In the Street classification, which typically contains over half of the competing vehicles, very few modifications are allowed. Street Prepared vehicles are street legal cars with extensive bolt-on performance modifications. Prepared classes contain production cars which have been extensively modified and are used only for racing. The Modified classes contain purpose- built race cars, usually single seat specials.
There are separate classes for men and woman plus a novice class for the inexperienced competitors. Women can compete in the men’s class if they want to.
Unstable vehicles with high center of gravity and a narrow track, including SUV’s, minivans, and 4WD pickups, are excluded from competition. Examples. Suzuki Samurai, Jeep CJ series, and GEO Tracker.
Anyone on staff can help determine what class you belong in.
Do I have to put numbers on my car?
All vehicles must display numbers and class letters on both sides of the car. Numbers should be a minimum of 8 inches high with a 1 1/4 inch stroke. Class letters must be a minimum of 4 inches high with a 3/4 inch stroke. The numbers and letters must be in contrasting colors to the car. We do not recommend using duct tape. Blue painters tape is a better choice for temporary numbers. Magnetic letters and numbers work well on most cars. A sign company can make you some magnetic numbers that will last a long time and will look good.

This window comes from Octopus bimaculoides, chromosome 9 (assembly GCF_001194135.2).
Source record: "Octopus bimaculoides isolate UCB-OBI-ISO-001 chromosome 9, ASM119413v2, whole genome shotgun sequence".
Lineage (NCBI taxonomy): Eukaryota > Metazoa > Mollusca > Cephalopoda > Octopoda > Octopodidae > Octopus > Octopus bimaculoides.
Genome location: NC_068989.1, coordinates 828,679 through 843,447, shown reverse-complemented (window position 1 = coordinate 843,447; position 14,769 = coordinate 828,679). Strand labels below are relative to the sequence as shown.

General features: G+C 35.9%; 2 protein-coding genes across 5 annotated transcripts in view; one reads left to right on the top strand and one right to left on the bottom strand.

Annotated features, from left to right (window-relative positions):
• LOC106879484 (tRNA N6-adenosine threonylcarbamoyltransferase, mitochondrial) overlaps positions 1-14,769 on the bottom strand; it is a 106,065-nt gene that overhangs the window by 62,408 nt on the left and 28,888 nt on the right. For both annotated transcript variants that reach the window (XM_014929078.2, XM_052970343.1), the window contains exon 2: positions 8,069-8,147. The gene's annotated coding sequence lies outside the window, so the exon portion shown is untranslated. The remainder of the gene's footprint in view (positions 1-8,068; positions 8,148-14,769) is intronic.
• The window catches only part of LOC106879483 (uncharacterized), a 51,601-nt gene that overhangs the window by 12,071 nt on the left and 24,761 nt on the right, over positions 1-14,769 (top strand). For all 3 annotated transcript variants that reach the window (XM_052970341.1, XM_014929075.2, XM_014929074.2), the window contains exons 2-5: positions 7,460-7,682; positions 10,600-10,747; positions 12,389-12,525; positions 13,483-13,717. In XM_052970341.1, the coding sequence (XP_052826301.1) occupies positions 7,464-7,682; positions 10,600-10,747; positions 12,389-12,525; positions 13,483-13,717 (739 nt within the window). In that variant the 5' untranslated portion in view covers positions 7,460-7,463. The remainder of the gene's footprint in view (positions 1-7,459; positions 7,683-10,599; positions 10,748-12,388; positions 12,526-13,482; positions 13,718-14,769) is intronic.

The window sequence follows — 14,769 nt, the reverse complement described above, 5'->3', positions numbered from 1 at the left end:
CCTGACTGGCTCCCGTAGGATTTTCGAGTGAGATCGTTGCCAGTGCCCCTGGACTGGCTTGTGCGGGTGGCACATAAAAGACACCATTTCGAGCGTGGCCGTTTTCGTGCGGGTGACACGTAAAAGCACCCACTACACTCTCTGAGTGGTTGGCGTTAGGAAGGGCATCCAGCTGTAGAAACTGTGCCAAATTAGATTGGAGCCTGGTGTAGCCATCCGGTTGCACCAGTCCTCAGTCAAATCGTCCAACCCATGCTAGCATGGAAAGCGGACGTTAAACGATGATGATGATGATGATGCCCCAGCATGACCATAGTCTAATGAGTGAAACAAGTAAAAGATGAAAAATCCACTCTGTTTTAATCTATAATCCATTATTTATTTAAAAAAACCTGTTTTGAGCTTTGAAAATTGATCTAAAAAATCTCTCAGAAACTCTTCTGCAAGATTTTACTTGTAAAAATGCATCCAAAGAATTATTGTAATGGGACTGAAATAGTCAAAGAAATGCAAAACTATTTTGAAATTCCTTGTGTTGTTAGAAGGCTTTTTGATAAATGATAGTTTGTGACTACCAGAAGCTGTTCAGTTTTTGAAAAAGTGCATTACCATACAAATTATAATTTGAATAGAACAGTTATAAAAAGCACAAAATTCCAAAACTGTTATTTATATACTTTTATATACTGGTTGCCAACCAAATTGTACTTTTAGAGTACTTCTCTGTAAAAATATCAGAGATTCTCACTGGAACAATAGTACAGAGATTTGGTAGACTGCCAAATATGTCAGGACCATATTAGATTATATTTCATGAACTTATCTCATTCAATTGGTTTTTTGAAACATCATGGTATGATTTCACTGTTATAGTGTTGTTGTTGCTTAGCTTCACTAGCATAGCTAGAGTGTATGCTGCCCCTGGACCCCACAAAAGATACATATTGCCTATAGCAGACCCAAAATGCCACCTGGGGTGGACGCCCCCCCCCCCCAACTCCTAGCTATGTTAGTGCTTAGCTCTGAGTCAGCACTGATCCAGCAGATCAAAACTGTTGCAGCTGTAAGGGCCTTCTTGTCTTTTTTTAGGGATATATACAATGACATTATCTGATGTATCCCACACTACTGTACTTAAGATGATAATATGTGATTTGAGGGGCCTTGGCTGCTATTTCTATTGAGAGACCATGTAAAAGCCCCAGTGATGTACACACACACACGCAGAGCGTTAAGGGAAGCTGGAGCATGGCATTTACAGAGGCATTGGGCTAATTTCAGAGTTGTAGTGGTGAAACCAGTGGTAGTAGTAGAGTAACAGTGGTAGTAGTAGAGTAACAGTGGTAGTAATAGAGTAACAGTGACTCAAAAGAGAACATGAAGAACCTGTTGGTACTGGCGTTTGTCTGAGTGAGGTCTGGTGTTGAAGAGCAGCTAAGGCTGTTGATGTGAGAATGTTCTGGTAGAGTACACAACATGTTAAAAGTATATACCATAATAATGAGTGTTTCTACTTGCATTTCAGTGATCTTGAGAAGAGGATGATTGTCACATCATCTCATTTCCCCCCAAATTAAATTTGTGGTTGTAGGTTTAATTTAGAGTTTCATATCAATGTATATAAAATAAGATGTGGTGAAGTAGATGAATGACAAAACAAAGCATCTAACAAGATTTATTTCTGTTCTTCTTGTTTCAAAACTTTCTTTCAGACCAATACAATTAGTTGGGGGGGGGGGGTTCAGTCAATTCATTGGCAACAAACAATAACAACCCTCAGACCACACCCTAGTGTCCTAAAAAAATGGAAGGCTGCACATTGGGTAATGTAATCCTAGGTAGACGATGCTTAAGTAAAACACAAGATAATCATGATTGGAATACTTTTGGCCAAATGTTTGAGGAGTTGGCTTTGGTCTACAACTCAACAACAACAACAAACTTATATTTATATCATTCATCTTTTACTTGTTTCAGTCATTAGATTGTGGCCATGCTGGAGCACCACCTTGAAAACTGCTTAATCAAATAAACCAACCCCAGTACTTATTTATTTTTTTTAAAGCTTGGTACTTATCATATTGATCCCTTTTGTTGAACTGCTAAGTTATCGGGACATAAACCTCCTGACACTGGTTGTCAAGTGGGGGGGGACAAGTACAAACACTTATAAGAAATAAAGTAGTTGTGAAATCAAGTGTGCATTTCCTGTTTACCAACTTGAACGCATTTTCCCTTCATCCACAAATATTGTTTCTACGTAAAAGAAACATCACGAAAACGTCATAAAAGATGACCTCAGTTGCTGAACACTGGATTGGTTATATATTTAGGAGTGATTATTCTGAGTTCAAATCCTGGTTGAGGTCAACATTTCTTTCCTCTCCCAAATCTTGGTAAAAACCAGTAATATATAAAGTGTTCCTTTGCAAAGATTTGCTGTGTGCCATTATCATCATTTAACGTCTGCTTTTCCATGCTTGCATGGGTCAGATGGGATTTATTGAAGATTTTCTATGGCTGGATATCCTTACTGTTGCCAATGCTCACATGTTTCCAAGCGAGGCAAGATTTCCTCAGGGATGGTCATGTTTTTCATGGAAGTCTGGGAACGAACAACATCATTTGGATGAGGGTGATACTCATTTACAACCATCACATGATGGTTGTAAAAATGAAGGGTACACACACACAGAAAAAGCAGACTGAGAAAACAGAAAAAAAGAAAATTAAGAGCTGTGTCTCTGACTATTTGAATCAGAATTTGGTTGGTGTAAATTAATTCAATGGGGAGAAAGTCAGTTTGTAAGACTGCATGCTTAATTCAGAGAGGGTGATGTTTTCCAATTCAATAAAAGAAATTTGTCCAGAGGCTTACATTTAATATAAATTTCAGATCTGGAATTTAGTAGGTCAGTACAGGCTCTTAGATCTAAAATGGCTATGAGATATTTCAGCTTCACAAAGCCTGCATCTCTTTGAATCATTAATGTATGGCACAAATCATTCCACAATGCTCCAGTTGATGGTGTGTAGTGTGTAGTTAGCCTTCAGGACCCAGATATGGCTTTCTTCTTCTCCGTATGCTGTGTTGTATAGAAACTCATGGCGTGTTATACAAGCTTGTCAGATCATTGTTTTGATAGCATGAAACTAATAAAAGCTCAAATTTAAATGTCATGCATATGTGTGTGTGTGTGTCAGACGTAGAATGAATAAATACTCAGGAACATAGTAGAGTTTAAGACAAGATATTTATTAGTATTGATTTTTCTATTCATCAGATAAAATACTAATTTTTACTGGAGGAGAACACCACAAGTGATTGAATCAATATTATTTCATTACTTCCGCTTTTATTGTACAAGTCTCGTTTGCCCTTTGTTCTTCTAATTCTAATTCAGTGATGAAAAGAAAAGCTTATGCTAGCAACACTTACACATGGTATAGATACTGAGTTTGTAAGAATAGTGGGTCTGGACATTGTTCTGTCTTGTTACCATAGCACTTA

A vehicle technical inspection?
Prior to being allowed on course, your car must pass a technical inspection. Tech Inspection is there to make sure your car meets basic safety qualifications. Tech will check for things like a secured battery, loose wheel bearings, proper class numbers/letters, loose wheels, positive response on your accelerator and good pressure in your brake system, among other things. In addition, one of the requirements to run is that your vehicle is emptied of all loose objects, from floor mats to loose change, and tech makes sure you’ve done that. Please see the rules for a complete list of Tech’s inspection. Tech exists to help keep our operation safe.
What is a course like?
The course or track is usually set up in a large parking lot using rubber traffic cones. Any reasonably large paved surface can be used as long as it is comparatively free of curbs, light poles, and landscaping.